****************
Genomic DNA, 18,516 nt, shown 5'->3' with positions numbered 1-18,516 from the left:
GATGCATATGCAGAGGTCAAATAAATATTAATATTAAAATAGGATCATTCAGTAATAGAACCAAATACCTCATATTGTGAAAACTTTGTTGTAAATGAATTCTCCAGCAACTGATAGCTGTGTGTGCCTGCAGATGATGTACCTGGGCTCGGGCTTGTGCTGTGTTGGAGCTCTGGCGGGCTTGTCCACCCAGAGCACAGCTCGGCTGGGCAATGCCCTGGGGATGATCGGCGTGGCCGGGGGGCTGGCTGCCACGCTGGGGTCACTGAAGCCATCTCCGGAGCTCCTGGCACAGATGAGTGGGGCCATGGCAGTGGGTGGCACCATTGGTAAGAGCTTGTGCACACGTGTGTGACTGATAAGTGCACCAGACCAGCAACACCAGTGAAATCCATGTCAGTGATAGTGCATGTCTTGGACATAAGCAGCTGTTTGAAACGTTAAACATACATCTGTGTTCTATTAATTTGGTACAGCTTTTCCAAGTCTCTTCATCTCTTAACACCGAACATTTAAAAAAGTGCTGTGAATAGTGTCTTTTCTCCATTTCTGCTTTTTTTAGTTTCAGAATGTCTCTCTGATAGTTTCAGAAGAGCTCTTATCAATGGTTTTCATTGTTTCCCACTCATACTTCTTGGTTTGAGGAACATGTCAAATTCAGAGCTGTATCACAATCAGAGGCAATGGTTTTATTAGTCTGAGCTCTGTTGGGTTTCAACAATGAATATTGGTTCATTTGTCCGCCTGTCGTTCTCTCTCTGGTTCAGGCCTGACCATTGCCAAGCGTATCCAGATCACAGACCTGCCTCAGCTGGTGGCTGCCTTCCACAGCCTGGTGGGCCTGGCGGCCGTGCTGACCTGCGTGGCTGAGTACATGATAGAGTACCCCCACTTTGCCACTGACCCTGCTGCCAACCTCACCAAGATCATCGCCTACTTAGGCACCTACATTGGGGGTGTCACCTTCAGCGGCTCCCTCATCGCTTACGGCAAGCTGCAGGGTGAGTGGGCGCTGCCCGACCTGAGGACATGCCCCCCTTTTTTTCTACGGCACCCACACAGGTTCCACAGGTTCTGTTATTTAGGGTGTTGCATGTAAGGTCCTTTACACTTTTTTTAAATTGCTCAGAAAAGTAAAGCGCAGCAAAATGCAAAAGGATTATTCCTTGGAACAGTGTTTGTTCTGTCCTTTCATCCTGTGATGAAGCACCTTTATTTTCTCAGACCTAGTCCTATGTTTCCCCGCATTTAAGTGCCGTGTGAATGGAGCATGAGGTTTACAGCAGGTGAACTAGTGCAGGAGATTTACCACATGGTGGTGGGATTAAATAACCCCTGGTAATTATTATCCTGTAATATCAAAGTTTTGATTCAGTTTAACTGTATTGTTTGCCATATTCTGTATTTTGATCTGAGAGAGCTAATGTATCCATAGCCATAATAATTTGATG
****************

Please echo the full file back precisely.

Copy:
Genomic DNA, 18,516 nt, shown 5'->3' with positions numbered 1-18,516 from the left:
GATGCATATGCAGAGGTCAAATAAATATTAATATTAAAATAGGATCATTCAGTAATAGAACCAAATACCTCATATTGTGAAAACTTTGTTGTAAATGAATTCTCCAGCAACTGATAGCTGTGTGTGCCTGCAGATGATGTACCTGGGCTCGGGCTTGTGCTGTGTTGGAGCTCTGGCGGGCTTGTCCACCCAGAGCACAGCTCGGCTGGGCAATGCCCTGGGGATGATCGGCGTGGCCGGGGGGCTGGCTGCCACGCTGGGGTCACTGAAGCCATCTCCGGAGCTCCTGGCACAGATGAGTGGGGCCATGGCAGTGGGTGGCACCATTGGTAAGAGCTTGTGCACACGTGTGTGACTGATAAGTGCACCAGACCAGCAACACCAGTGAAATCCATGTCAGTGATAGTGCATGTCTTGGACATAAGCAGCTGTTTGAAACGTTAAACATACATCTGTGTTCTATTAATTTGGTACAGCTTTTCCAAGTCTCTTCATCTCTTAACACCGAACATTTAAAAAAGTGCTGTGAATAGTGTCTTTTCTCCATTTCTGCTTTTTTTAGTTTCAGAATGTCTCTCTGATAGTTTCAGAAGAGCTCTTATCAATGGTTTTCATTGTTTCCCACTCATACTTCTTGGTTTGAGGAACATGTCAAATTCAGAGCTGTATCACAATCAGAGGCAATGGTTTTATTAGTCTGAGCTCTGTTGGGTTTCAACAATGAATATTGGTTCATTTGTCCGCCTGTCGTTCTCTCTCTGGTTCAGGCCTGACCATTGCCAAGCGTATCCAGATCACAGACCTGCCTCAGCTGGTGGCTGCCTTCCACAGCCTGGTGGGCCTGGCGGCCGTGCTGACCTGCGTGGCTGAGTACATGATAGAGTACCCCCACTTTGCCACTGACCCTGCTGCCAACCTCACCAAGATCATCGCCTACTTAGGCACCTACATTGGGGGTGTCACCTTCAGCGGCTCCCTCATCGCTTACGGCAAGCTGCAGGGTGAGTGGGCGCTGCCCGACCTGAGGACATGCCCCCCTTTTTTTCTACGGCACCCACACAGGTTCCACAGGTTCTGTTATTTAGGGTGTTGCATGTAAGGTCCTTTACACTTTTTTTAAATTGCTCAGAAAAGTAAAGCGCAGCAAAATGCAAAAGGATTATTCCTTGGAACAGTGTTTGTTCTGTCCTTTCATCCTGTGATGAAGCACCTTTATTTTCTCAGACCTAGTCCTATGTTTCCCCGCATTTAAGTGCCGTGTGAATGGAGCATGAGGTTTACAGCAGGTGAACTAGTGCAGGAGATTTACCACATGGTGGTGGGATTAAATAACCCCTGGTAATTATTATCCTGTAATATCAAAGTTTTGATTCAGTTTAACTGTATTGTTTGCCATATTCTGTATTTTGATCTGAGAGAGCTAATGTATCCATAGCCATAATAATTTGATG